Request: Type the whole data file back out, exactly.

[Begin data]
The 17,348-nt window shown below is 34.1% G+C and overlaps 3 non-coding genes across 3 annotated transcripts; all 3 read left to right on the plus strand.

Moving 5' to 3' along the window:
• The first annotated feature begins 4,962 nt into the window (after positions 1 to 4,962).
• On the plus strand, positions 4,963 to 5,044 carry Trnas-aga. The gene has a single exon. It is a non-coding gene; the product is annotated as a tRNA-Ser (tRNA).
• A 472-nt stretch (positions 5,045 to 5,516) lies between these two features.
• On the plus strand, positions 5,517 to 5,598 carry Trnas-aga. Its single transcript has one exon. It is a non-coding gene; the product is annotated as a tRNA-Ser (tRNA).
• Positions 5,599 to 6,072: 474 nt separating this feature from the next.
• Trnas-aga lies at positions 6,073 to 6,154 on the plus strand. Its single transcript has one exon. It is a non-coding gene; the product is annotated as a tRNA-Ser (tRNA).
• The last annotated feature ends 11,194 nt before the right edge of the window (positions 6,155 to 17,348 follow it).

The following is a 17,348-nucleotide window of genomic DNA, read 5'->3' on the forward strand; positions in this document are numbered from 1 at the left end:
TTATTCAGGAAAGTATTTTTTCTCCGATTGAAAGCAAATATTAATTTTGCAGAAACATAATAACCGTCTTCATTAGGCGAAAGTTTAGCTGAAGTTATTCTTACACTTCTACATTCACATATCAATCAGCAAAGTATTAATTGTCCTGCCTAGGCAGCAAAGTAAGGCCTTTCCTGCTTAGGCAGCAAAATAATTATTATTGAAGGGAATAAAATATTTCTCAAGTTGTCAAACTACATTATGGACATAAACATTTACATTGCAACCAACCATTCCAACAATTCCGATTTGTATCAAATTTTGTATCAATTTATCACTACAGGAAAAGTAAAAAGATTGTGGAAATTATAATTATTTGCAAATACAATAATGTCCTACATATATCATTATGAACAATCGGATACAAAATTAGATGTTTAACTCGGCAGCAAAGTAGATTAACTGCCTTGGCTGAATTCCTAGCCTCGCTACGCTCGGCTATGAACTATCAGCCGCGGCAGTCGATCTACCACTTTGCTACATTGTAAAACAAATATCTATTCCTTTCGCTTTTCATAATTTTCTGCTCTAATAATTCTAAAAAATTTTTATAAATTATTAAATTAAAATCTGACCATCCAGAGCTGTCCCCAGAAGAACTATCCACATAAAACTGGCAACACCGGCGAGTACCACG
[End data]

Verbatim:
The 17,348-nt window shown below is 34.1% G+C and overlaps 3 non-coding genes across 3 annotated transcripts; all 3 read left to right on the plus strand.

Moving 5' to 3' along the window:
• The first annotated feature begins 4,962 nt into the window (after positions 1 to 4,962).
• On the plus strand, positions 4,963 to 5,044 carry Trnas-aga. The gene has a single exon. It is a non-coding gene; the product is annotated as a tRNA-Ser (tRNA).
• A 472-nt stretch (positions 5,045 to 5,516) lies between these two features.
• On the plus strand, positions 5,517 to 5,598 carry Trnas-aga. Its single transcript has one exon. It is a non-coding gene; the product is annotated as a tRNA-Ser (tRNA).
• Positions 5,599 to 6,072: 474 nt separating this feature from the next.
• Trnas-aga lies at positions 6,073 to 6,154 on the plus strand. Its single transcript has one exon. It is a non-coding gene; the product is annotated as a tRNA-Ser (tRNA).
• The last annotated feature ends 11,194 nt before the right edge of the window (positions 6,155 to 17,348 follow it).

The following is a 17,348-nucleotide window of genomic DNA, read 5'->3' on the forward strand; positions in this document are numbered from 1 at the left end:
TTATTCAGGAAAGTATTTTTTCTCCGATTGAAAGCAAATATTAATTTTGCAGAAACATAATAACCGTCTTCATTAGGCGAAAGTTTAGCTGAAGTTATTCTTACACTTCTACATTCACATATCAATCAGCAAAGTATTAATTGTCCTGCCTAGGCAGCAAAGTAAGGCCTTTCCTGCTTAGGCAGCAAAATAATTATTATTGAAGGGAATAAAATATTTCTCAAGTTGTCAAACTACATTATGGACATAAACATTTACATTGCAACCAACCATTCCAACAATTCCGATTTGTATCAAATTTTGTATCAATTTATCACTACAGGAAAAGTAAAAAGATTGTGGAAATTATAATTATTTGCAAATACAATAATGTCCTACATATATCATTATGAACAATCGGATACAAAATTAGATGTTTAACTCGGCAGCAAAGTAGATTAACTGCCTTGGCTGAATTCCTAGCCTCGCTACGCTCGGCTATGAACTATCAGCCGCGGCAGTCGATCTACCACTTTGCTACATTGTAAAACAAATATCTATTCCTTTCGCTTTTCATAATTTTCTGCTCTAATAATTCTAAAAAATTTTTATAAATTATTAAATTAAAATCTGACCATCCAGAGCTGTCCCCAGAAGAACTATCCACATAAAACTGGCAACACCGGCGAGTACCACG